National Bell Register.  As such, the relative position of a 
particular bell among others in the tower where it hangs is only one 
of at least eight distinct characteristics which may be recorded. 
Indeed, it could be argued that for NBR purposes, that relative 
position in the tower is the least important of the 
presently-recorded characteristics.  Of much greater potential 
importance are the relationships that might be discovered through 
comparing the characteristics of a particular bell with those other 
bells of similar size, or similar weight, or from the same founder, 
etc. &c.  In order to support such comparisons, it is necessary that 
each characteristic be recorded in a consistent manner.  Evidently, 
the convention adopted for recording notes of bells is that those 
which correspond to the white notes of a piano keyboard shall be 
recorded "as is", while those which correspond to the black notes 
shall be recorded as the sharp of the next lower white note, rather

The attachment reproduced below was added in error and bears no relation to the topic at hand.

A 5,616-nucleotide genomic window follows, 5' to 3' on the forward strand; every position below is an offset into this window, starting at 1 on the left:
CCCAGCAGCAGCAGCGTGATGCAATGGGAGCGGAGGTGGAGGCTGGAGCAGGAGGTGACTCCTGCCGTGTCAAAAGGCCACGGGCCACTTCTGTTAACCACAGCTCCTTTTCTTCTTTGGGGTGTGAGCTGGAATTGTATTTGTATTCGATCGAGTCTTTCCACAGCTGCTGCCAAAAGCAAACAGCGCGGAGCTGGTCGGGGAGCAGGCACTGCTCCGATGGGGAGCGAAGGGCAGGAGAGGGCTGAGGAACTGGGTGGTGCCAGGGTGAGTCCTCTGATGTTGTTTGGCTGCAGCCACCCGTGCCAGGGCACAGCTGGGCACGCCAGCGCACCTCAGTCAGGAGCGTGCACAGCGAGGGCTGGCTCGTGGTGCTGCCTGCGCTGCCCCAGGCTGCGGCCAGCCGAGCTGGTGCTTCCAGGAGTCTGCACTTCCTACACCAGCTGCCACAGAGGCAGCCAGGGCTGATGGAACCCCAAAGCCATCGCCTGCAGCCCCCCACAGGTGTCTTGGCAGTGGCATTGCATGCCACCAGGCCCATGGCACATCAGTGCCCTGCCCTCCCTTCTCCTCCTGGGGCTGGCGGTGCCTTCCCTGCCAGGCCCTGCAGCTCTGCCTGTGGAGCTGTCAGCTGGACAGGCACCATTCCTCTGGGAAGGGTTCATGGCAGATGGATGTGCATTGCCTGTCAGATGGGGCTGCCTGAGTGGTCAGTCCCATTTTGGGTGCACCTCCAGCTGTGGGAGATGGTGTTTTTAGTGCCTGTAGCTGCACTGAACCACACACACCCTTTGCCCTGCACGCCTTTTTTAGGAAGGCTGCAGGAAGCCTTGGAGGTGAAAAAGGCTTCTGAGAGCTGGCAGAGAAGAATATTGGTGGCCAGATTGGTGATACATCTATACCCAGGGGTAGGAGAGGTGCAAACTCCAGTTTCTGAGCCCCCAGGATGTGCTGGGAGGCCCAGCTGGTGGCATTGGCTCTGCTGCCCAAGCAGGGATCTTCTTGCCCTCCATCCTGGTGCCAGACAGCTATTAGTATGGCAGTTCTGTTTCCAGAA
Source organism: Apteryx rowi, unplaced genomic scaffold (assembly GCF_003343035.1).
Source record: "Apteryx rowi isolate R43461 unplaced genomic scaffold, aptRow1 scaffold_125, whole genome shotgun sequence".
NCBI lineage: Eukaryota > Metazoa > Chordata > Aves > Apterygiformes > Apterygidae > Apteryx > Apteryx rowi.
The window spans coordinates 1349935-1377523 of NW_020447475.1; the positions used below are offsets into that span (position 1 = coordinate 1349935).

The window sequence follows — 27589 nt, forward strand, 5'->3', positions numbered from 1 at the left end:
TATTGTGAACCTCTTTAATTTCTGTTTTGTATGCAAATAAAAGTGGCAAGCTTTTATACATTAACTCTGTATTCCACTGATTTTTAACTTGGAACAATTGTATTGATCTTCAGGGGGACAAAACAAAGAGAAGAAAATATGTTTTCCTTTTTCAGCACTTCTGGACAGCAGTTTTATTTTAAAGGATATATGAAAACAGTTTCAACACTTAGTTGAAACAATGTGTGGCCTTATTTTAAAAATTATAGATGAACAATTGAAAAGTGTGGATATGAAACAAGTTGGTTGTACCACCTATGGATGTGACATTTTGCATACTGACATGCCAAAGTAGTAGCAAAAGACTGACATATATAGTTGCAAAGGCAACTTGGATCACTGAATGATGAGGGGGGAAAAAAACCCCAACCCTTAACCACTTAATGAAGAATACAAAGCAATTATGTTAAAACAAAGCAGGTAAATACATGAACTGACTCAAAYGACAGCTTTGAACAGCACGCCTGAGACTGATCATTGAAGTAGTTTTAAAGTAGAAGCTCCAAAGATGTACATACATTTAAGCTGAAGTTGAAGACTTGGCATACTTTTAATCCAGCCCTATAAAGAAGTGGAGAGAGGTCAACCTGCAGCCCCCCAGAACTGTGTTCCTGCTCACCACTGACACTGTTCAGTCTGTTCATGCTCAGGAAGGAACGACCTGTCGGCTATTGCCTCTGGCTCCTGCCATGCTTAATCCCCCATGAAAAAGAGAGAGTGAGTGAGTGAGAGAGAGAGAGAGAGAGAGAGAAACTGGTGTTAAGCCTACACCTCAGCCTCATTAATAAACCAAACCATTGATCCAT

than as the flat of the next higher white note.  This convention is 
clear and unambiguous.  (It would have worked almost as well to use 
flats uniformly instead of sharps; but the number sign [#] is closer 
to a sharp sign than any other common character is to a flat sign.)

But let's suppose, just for the sake of argument, that a decision was 
taken to follow musically consistent notation when recording the 
notes of a ring of bells.  What would be the consequences?  Firstly, 
seven notes of the chromatic scale would have unambiguous names, 
while five would have ambiguous names.  (It could be worse; but this